Dell (NASDAQ:DELL), the PC maker facing resistance in its plan to go private, revealed a deeper-than-expected 79% plunge in first-quarter profits on Thursday as computing profits continue to tumble.
The profit slowdown underscores the challenging business environment facing PC companies as well as the rationale for bringing the company private to complete its diversification away from the scrutiny of Wall Street.
Shares of Dell dipped just slightly lower in after-hours action as the results largely matched numbers that were leaked to the media earlier this week when the company moved up its earnings date.
Dell said it earned $130 million, or 7 cents a share, last quarter, compared with a profit of $635 million, or 36 cents a share, a year earlier.
Excluding one-time items, it earned 21 cents a share, well below the Street’s view of 35 cents. A year earlier Dell reported non-GAAP EPS of 43 cents.
On the other hand, Dell’s revenue dipped just 2% to $14.1 billion, widely surpassing consensus calls from analysts for just $13.5 billion.
"We made progress in building our enterprise solutions capabilities in the first quarter and are confident in our strategy to be the leading provider of end-to-end scalable solutions," Brian Gladden, Dell’s chief financial officer, said in a statement.
Underscoring the company’s effort to transition away from PCs, Dell said its enterprise solutions, services and software sales jumped 12% year-over-year to $5.5 billion.
Digging further into this segment, Dell said its enterprise solutions sales increased 10% to $3.1 billion, fueling a 71% surge in operating income. Server and networking revenue climbed 16%.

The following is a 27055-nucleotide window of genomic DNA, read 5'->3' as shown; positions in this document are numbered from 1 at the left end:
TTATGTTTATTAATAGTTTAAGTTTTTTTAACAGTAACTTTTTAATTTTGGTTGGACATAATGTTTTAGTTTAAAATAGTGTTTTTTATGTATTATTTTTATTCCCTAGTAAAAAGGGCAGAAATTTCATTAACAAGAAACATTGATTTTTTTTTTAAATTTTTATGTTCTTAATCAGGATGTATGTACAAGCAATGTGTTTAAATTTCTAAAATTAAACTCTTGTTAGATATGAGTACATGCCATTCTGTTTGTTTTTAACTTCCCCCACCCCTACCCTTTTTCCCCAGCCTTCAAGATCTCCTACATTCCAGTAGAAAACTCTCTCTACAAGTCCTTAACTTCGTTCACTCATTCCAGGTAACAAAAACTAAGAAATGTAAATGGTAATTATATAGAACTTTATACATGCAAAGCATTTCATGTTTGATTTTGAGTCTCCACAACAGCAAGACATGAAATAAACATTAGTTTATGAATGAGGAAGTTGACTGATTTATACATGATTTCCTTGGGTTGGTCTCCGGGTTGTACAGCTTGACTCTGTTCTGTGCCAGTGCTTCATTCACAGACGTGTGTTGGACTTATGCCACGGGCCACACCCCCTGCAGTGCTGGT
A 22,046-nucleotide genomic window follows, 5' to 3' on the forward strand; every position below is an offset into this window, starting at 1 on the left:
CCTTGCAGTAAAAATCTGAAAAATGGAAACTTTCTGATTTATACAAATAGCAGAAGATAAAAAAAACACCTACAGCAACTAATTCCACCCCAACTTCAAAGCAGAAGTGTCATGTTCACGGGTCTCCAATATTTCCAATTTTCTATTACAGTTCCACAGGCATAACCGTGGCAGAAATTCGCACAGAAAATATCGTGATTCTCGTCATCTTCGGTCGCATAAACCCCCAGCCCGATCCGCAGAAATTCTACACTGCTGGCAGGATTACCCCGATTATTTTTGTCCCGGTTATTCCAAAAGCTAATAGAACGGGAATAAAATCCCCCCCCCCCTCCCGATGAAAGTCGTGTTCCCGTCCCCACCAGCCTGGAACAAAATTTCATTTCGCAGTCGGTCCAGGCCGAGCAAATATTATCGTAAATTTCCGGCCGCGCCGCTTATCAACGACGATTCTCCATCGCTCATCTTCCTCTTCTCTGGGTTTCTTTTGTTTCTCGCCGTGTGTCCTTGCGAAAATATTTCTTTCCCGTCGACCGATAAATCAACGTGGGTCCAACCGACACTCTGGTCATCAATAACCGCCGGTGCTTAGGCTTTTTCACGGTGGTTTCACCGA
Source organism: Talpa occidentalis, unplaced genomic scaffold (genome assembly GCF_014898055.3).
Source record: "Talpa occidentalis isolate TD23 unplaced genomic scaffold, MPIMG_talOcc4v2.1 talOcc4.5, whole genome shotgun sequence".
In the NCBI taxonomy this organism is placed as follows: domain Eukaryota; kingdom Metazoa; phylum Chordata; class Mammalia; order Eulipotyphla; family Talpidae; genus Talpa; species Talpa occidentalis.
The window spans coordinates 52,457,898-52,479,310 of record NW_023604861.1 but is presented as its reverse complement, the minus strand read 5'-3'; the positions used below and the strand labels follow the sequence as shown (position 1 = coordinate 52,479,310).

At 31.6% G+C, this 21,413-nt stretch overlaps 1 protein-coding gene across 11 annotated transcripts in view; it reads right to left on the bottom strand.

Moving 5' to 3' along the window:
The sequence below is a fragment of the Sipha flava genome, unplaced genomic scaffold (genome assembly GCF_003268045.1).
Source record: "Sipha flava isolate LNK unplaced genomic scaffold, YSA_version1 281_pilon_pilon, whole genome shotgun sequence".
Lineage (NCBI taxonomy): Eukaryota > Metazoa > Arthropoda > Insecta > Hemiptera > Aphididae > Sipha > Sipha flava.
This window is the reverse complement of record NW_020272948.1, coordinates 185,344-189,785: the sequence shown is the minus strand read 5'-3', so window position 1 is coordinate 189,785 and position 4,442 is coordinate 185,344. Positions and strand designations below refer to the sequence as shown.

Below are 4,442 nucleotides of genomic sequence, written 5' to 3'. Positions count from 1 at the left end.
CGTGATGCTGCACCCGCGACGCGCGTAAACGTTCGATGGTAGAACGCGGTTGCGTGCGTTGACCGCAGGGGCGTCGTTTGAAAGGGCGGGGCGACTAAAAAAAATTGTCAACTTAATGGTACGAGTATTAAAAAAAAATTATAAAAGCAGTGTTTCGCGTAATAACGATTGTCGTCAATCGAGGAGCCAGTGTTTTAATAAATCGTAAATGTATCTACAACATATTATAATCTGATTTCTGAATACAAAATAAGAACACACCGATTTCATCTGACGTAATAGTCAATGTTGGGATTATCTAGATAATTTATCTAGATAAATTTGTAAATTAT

Dell’s service revenue gained 2% to $2.1 billion as sales of infrastructure, cloud and security services rallied 11%.
However, Dell’s end user computing revenue continued to shrink, dropping 9% to $8.9 billion. Operating income tumbled 65% to $224 million. The company’s desktop and thin-client revenue dipped 2%, while mobility sales slumped 16%.
Dell has been in the spotlight for much of this year as the company’s $24.4 billion agreement to be taken private by founder and CEO Michael Dell and private-equity firm Silver Lake Partners has faced resistance.
Carl Icahn and Southeastern Asset Management, two of the company’s largest outside shareholders, have criticized the $13.65-a-share offer as too low and have also nominated their own slate of directors who would enact an alternative transaction.
Citing its pending go-private deal, Dell said it is not providing an outlook for the current quarter, although that isn’t likely to help shareholders determine whether or not to vote in favor of the transaction.
Shares of Round Rock, Texas-based Dell slipped 0.22% to $13.40 in extended trading on Thursday. Buoyed by the go-private deal, the stock has rallied more than 32% so far this year.